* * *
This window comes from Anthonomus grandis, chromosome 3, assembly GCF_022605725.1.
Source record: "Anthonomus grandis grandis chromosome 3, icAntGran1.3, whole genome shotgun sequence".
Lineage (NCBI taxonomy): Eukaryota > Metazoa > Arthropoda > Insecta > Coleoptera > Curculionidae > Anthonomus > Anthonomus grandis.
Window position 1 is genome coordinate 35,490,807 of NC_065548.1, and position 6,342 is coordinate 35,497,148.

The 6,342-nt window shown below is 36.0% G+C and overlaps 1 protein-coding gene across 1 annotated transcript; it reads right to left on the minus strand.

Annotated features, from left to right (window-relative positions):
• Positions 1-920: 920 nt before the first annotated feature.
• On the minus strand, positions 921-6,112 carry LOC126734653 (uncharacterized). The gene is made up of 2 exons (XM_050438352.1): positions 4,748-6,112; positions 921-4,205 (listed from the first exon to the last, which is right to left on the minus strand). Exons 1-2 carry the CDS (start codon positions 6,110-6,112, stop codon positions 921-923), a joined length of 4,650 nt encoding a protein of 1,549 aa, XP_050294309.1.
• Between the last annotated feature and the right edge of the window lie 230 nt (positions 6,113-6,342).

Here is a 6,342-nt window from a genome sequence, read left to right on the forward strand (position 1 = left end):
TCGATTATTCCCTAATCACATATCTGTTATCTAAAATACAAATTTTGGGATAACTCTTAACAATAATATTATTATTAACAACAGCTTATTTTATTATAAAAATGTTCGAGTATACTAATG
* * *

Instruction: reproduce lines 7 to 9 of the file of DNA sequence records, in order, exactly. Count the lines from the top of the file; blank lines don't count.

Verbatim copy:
• Positions 1-920: 920 nt before the first annotated feature.
• On the minus strand, positions 921-6,112 carry LOC126734653 (uncharacterized). The gene is made up of 2 exons (XM_050438352.1): positions 4,748-6,112; positions 921-4,205 (listed from the first exon to the last, which is right to left on the minus strand). Exons 1-2 carry the CDS (start codon positions 6,110-6,112, stop codon positions 921-923), a joined length of 4,650 nt encoding a protein of 1,549 aa, XP_050294309.1.
• Between the last annotated feature and the right edge of the window lie 230 nt (positions 6,113-6,342).